A Re-post. For Vivien Leigh’s birthday, which is today.
Vivien: The Life of Vivien Leigh, by Alexander Walker
I had seen Gone with the Wind as a kid, and while it’s not my favorite movie, it certainly made an impression. One of the things I remember about my childlike response is that I got so frustrated and hurt FOR Scarlett that Rhett wouldn’t take her at her word. That he was so skeptical of her sincerity. Especially the scene when she was crying about Melanie on her deathbed – and she tries to comfort Ashley – and Rhett, naturally, puts a cynical spin on her actions. As a grown woman, I can now see Rhett’s point … but as a kid, I wanted to scream at Rhett, “BELIEVE HER. She really DID love Melanie and she really IS comforting Ashley!” The film is enjoyable, and there are some moments that rival the best moments in any movie ever (the long shot of the road filled with Civil War dead and dying, the burning of Atlanta, the hospital scene) but as you can see, I think the best parts of this film are the larger epic moments … historical moments. The soap opera tangled-web relationships part of the movie just doesn’t do it for me. The plot feels bossy, one of those plots that cannot leave well enough alone and has to keep cackling to itself, “Let me throw THIS at the characters and see how they handle it!” The story of the MAKING of the movie is better than the movie itself.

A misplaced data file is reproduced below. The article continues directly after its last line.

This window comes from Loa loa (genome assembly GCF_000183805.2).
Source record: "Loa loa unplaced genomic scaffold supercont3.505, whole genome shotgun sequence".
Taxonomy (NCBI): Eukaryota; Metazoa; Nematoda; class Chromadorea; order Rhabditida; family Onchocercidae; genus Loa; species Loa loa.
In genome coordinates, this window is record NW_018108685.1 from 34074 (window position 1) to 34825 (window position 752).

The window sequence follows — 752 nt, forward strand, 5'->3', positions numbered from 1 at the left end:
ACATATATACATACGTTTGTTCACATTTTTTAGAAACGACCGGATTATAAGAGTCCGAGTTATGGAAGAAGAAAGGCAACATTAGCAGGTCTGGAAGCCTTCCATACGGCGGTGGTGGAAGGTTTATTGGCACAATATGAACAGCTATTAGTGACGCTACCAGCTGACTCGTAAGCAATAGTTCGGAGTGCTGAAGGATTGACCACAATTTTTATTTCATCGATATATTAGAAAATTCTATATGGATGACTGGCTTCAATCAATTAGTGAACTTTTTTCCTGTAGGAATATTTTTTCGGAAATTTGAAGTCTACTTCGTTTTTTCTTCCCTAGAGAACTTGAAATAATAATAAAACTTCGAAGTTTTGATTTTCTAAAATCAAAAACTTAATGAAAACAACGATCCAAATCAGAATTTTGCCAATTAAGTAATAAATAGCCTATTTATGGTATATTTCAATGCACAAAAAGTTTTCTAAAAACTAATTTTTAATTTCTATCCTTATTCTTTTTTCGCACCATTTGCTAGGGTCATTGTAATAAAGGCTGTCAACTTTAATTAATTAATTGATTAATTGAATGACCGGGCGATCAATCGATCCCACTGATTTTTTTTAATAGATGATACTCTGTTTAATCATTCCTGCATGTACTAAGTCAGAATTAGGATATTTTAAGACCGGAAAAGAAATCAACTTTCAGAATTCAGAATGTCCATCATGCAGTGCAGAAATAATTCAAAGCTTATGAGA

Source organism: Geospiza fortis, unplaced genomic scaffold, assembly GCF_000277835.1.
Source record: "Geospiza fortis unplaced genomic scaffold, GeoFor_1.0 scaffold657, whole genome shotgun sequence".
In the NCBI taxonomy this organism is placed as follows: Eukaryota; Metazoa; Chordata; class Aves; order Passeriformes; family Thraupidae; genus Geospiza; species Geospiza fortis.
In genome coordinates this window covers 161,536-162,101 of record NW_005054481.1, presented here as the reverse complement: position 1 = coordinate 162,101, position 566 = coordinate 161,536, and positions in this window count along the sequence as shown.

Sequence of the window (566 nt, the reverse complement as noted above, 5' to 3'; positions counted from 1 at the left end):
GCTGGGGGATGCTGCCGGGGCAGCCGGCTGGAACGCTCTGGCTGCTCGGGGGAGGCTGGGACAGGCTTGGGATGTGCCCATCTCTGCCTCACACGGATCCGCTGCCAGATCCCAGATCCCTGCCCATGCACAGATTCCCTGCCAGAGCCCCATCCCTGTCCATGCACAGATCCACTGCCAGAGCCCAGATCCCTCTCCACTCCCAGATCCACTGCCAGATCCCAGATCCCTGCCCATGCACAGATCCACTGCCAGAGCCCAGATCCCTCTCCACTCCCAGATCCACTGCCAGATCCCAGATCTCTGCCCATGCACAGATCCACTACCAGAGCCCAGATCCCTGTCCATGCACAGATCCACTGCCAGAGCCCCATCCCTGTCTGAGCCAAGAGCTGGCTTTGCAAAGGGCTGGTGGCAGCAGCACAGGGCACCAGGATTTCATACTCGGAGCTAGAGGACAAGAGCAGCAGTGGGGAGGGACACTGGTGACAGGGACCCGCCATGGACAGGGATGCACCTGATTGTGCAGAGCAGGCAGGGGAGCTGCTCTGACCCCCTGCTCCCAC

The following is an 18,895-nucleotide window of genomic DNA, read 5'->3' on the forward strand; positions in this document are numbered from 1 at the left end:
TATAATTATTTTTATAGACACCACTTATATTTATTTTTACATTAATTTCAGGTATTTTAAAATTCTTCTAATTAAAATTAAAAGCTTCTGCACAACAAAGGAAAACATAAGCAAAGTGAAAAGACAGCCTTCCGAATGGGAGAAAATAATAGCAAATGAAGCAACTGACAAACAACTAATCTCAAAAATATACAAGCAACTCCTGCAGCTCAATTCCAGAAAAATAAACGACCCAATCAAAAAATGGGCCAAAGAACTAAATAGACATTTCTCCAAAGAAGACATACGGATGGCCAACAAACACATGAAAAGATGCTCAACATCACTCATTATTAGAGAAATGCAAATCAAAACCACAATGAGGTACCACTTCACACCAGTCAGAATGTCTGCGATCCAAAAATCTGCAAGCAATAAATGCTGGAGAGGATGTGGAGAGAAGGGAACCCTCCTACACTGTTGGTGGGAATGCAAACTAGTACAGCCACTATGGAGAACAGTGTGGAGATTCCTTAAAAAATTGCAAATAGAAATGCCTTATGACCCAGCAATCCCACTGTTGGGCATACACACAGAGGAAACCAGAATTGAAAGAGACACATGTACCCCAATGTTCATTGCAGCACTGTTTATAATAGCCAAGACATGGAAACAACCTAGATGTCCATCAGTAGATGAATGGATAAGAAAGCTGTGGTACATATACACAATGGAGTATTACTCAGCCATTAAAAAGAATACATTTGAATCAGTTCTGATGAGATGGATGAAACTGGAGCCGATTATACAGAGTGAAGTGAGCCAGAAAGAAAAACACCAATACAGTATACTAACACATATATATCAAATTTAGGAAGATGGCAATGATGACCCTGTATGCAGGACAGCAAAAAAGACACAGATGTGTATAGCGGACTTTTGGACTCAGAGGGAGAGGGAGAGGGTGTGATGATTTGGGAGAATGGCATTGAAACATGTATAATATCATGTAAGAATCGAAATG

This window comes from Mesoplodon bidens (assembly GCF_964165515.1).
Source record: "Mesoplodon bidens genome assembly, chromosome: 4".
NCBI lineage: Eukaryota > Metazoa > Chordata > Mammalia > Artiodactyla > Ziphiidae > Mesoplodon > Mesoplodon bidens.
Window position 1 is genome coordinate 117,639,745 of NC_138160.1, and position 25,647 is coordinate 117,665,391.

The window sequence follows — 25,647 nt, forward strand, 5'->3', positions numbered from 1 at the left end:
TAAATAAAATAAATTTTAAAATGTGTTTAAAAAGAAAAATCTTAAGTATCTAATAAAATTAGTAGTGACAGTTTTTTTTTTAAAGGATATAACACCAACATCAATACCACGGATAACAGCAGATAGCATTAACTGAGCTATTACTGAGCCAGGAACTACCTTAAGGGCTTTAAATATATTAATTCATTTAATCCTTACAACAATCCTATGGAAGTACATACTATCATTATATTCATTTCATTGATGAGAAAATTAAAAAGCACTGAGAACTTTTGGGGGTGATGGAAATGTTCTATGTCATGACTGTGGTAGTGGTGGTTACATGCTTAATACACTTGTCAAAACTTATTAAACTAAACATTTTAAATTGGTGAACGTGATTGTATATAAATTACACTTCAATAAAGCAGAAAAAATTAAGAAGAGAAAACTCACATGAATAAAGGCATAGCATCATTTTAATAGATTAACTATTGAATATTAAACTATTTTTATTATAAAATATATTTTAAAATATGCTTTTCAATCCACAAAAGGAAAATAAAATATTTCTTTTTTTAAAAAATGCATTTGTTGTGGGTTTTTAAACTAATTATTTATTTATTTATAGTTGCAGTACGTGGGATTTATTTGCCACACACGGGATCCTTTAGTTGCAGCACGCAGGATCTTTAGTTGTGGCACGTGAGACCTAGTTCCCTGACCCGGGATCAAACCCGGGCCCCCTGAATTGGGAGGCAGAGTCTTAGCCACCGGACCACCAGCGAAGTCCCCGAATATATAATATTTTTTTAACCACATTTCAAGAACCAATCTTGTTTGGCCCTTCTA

Of course it was only a couple of years later (in my life) when I saw East of Eden and everything changed, in terms of my perspective (story at 11) – and naturally I saw Streetcar Named Desire as often as I possibly could. Thank God for late-night television and channel 56. That movie was so real I could smell Stanley’s sweat, and the suffocating stink of overblown flowers, and garbage, and rain water. To think that that was the same actress who flounced around unconsciously (and annoyingly, to me) in Gone with the Wind was hard to get my head around. What had happened to her?